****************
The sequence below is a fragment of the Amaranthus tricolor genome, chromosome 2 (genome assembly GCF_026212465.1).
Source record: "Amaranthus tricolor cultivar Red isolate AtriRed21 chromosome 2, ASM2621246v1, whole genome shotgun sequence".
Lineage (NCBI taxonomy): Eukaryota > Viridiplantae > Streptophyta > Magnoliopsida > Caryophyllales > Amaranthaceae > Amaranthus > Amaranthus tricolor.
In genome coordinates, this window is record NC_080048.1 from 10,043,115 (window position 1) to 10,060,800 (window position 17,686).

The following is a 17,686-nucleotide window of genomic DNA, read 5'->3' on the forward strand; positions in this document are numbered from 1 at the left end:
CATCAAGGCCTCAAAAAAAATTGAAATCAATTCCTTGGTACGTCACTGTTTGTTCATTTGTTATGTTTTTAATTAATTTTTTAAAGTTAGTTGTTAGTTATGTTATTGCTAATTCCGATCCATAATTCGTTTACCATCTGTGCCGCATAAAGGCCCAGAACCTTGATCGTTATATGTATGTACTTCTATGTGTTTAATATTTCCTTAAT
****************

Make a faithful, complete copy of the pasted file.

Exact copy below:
The sequence below is a fragment of the Amaranthus tricolor genome, chromosome 2 (genome assembly GCF_026212465.1).
Source record: "Amaranthus tricolor cultivar Red isolate AtriRed21 chromosome 2, ASM2621246v1, whole genome shotgun sequence".
Lineage (NCBI taxonomy): Eukaryota > Viridiplantae > Streptophyta > Magnoliopsida > Caryophyllales > Amaranthaceae > Amaranthus > Amaranthus tricolor.
In genome coordinates, this window is record NC_080048.1 from 10,043,115 (window position 1) to 10,060,800 (window position 17,686).

The following is a 17,686-nucleotide window of genomic DNA, read 5'->3' on the forward strand; positions in this document are numbered from 1 at the left end:
CATCAAGGCCTCAAAAAAAATTGAAATCAATTCCTTGGTACGTCACTGTTTGTTCATTTGTTATGTTTTTAATTAATTTTTTAAAGTTAGTTGTTAGTTATGTTATTGCTAATTCCGATCCATAATTCGTTTACCATCTGTGCCGCATAAAGGCCCAGAACCTTGATCGTTATATGTATGTACTTCTATGTGTTTAATATTTCCTTAAT